Meetings are annual, and each has a theme. The first theme was BYOB (Bring Your Own Barrel), and the second meeting paired teachers with different training backgrounds (for example a Fletcher person and a Kryzanowska person) to teach the same exercise at various stations around the room. The focus of the Arizona Pilates Alliance is unity and learning, but naturally, Sabin says, “business opportunities come out of simply putting people together.” The Alliance has laid a strong foundation for such opportunities with 50 to 60 people from all over Arizona attending each meeting over the course of the last three years. The next meeting is May 8, 2010. Visit the Arizona Pilates Alliance’s Facebook page for updates and further information, also make sure to visit our Instagram account, we were just able to Buy Instagram likes and we are so exited to keep our account growing.
Jennifer Balboni, owner of Joy of Movement Pilates and Gyrotonic Studio, was lucky enough to have a working model to begin with. She brought the collective idea home to her own community, when she set up the Monterey Bay Pilates Collective in December of 2008 after attending a Bay Area collective meeting. Monterey Bay’s goal, she says, is “to create community, learn from each other, share information and marketing ideas and generally create a supportive network of like-minded business professionals.”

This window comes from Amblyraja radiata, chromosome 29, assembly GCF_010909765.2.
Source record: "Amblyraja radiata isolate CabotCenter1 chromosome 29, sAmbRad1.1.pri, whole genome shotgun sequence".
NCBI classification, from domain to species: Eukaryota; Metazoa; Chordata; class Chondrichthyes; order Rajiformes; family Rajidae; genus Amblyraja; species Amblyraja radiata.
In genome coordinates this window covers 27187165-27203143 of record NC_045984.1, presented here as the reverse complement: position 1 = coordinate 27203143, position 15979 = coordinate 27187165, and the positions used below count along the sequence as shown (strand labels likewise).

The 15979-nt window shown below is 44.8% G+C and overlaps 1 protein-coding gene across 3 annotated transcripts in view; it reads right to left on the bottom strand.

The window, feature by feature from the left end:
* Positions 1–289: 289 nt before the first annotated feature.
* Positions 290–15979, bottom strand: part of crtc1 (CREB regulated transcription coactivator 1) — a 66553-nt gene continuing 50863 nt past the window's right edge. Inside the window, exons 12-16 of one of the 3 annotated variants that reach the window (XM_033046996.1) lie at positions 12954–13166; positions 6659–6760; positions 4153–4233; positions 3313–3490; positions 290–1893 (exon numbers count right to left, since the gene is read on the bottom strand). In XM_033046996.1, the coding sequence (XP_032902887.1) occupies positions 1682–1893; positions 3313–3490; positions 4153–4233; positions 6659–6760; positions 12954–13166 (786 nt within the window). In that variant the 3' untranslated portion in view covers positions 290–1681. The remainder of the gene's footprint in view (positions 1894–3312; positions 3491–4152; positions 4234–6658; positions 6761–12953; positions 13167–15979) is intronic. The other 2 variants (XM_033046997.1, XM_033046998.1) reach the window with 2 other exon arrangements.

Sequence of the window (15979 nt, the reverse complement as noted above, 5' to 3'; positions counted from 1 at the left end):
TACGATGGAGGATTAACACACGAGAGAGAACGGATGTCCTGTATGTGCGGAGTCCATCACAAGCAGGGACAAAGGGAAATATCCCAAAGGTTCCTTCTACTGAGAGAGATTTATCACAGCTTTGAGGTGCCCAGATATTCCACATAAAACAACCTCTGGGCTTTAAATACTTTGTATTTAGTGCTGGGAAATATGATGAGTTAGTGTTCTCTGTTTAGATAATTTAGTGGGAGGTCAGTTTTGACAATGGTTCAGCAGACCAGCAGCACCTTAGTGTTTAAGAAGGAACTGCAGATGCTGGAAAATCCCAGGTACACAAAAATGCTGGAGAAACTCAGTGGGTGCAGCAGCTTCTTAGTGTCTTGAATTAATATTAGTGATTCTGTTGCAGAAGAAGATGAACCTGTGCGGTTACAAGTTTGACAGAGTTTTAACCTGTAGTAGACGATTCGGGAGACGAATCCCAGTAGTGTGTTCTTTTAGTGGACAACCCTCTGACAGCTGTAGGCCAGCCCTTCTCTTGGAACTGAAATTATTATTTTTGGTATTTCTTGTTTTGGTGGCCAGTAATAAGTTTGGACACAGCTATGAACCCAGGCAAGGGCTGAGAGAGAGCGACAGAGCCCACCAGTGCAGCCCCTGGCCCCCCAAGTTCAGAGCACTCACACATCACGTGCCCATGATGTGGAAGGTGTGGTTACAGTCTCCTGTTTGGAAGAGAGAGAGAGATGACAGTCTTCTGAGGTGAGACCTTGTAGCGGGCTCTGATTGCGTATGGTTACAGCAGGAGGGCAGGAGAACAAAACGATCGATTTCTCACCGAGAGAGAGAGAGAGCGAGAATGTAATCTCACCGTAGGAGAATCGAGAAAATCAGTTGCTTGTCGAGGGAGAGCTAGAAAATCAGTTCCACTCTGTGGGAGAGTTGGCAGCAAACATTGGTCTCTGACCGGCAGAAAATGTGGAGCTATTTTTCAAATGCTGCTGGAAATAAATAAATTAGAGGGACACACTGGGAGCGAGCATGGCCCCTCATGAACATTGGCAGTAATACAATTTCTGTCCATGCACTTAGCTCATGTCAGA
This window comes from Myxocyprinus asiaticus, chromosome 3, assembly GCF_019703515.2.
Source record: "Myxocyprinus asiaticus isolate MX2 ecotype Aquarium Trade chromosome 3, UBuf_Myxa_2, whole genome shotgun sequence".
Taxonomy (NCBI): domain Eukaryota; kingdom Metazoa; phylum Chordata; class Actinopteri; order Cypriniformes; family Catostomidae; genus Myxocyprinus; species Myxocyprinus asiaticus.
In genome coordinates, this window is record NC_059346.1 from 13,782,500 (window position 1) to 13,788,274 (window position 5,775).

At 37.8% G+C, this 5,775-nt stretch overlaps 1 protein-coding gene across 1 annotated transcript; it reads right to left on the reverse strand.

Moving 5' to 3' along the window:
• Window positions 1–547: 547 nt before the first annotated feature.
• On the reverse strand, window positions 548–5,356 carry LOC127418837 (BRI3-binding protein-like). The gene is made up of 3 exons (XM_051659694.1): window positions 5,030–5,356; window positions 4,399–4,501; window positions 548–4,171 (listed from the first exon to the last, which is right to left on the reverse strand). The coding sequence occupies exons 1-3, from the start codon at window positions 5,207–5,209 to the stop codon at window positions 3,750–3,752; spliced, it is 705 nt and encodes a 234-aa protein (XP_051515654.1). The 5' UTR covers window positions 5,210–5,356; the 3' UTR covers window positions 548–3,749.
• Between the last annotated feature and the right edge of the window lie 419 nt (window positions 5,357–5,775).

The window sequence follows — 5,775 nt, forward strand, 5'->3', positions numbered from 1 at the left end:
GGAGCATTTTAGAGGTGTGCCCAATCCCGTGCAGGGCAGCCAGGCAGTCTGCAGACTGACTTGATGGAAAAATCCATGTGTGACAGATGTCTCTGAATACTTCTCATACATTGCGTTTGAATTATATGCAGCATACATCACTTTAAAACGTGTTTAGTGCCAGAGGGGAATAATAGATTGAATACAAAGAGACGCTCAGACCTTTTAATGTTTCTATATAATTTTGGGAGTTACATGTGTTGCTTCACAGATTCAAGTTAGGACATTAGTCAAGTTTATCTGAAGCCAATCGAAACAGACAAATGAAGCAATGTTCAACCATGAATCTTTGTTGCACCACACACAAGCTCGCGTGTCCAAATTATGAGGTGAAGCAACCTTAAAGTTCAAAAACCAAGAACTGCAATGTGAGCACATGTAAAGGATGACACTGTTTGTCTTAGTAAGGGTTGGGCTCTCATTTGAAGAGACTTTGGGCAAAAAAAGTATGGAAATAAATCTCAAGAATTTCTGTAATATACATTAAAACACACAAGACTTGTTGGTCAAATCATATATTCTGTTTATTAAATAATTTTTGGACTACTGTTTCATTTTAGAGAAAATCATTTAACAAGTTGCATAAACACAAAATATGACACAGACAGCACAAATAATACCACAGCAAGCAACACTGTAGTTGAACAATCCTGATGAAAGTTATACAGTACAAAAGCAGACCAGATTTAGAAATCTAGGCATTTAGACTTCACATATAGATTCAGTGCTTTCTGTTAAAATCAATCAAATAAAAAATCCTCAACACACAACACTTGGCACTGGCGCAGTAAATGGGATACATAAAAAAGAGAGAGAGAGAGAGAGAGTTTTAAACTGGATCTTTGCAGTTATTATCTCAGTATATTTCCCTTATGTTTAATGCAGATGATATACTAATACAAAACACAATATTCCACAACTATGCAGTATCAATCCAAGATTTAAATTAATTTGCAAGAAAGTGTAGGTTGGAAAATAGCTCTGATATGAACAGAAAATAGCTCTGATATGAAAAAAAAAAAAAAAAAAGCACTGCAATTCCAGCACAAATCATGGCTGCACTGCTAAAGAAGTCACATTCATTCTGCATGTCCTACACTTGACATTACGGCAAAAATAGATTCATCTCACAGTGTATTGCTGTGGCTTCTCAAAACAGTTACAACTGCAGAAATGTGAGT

Balboni says the benefits of the collective have already been significant—a sense of community has been fostered, and her business has gotten a boost. Balboni has given and received several referrals as a direct result of the collective; now that instructors from different studios know one another, they can refer clients. She has also found new teachers for her studio through the collective. The MBPC’s next meeting will be Saturday, January 16th, 2010, 3 to 4:30pm at Joy of Movement Pilates and Gyrotonic Studio, 8035 Soquel Drive #31 in Aptos. Please RSVP by e-mail to email@example.com or phone (831) 688-8077.
Know of a collective we didn’t cover? Post a comment below and share! Wish there were a collective in your area? Start one of your own or e-mail firstname.lastname@example.org to find out more about working with the United Pilates Collective.
Nicole Rogers is a Pilates instructor and writer. She lives in Brooklyn, New York.